Last Second Wednesday was one of the most moving, romantic and unusual tales we’ve listened to. Margaret Sargent recounted her father’s stories as one of ‘The Forgotten Army’. Her words and his, delivered with such love, were a tribute to human courage, endurance, ingenuity and hope for the future. A proud and devoted daughter shared her parents’ intimate letters and the rarely told history of British prisoners of war in the Far East.
This daughter has spoken to you before about my very Greek father and his fondness for using unusual words. He still uses the word ‘wireless’, when he tunes into LBC. Until this year, he was the only person I knew who would speak of ‘apricity’. I smiled when The Mermaid recently used it in an Instagram post @mermaid_inn_rye. Another favourite word is ‘disputatious’, which remarkably comes from Latin, against all odds, and not Greek!
I’ve always been a daddy’s girl. Whereas my mother and sister tended to do things together, my father and I shared a love of cooking, heavyweight boxing and fast cars. One of his wonderful words I picked up as a child, was ‘wabenzi’.
Strictly speaking it’s a pejorative Kenyan word, for a member of the post-colonial ruling classes, because the first thing they did was buy a Mercedes. Being born and brought up in East Africa, he and my aunt would use that word jokingly, instead of Mercedes. For them, growing up in the wilds of Tanzania, success was one day being able to look through the three pointed star on the end of your bonnet. For my father, German engineering and particularly Mercedes, was the sign that you’d made it in life.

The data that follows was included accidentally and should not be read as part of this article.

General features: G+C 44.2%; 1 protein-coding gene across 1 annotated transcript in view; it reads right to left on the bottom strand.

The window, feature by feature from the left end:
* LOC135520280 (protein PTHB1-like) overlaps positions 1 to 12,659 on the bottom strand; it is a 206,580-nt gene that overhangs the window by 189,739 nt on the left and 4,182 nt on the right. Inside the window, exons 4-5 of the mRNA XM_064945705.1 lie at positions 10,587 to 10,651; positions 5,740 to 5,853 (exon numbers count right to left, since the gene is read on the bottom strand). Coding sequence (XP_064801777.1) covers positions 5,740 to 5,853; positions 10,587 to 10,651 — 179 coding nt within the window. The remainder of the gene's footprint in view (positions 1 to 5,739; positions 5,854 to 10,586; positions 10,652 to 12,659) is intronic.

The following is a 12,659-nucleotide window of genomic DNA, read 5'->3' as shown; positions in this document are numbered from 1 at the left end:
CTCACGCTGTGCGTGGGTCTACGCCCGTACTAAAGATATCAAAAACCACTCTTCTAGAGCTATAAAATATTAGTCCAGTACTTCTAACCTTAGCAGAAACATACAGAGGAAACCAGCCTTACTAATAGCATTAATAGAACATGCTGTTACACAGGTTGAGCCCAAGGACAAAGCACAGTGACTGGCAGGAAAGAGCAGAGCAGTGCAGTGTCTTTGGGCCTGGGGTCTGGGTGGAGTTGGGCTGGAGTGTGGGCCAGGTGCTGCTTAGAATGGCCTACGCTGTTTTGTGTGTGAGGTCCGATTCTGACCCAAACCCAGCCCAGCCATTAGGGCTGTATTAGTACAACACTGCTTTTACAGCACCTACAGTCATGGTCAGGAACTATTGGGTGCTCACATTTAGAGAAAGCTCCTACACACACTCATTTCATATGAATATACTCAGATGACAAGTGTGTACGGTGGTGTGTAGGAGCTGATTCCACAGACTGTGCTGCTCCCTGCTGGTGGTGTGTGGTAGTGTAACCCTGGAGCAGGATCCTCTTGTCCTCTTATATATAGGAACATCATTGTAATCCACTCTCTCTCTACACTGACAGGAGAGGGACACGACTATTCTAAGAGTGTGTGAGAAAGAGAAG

When my parents married, my father had a VW Beetle. My mother was horrified that she would have to go on honeymoon in a German car. One has to remember that this was only twenty years after her father had been killed at Alamein. My father eventually got himself an Audi, followed by four BMWs, until the day arrived when he could afford his Mercedes. My very French grandmother referred to it disdainfully as ‘the taxi’, as only mini cab drivers in France drove a Mercedes Benz.
Why do I tell you all this, because now my father’s driving days are long gone. He still has a Mercedes that sits in the garage, only used on occasion by me, to take him on hospital visits. So the issue of electric cars has never arisen. It’s a question he’s never had to ponder, research or understand. The closest he’s come is vague conversations with his neighbour Paul, while admiring his brand new electric Jaguar.
Richard Feast on the other hand, is an expert in the field. Without our knowledge, Richard and I have long been acquainted. As the former editor of Autosport and What Car?, he was a fixture in our house. So this is my chance and yours, to find out more. The tables will be turned and Richard, a devoted Second Wednesday member, will step up with his fifty years of experience, to explain “Why I’ll never own an electric car”.
We promise you three things at the Winchelsea Second Wednesday Society. You’ll always leave knowing more than when you arrived; you’ll be surrounded by friends and neighbours, old and new; and you’ll enjoy a lovely homemade tea.
Happy Easter everyone and see you straight after, on Wednesday April 12, 2:30pm at the New Hall.
Image Credits: Sergio Rebecchi .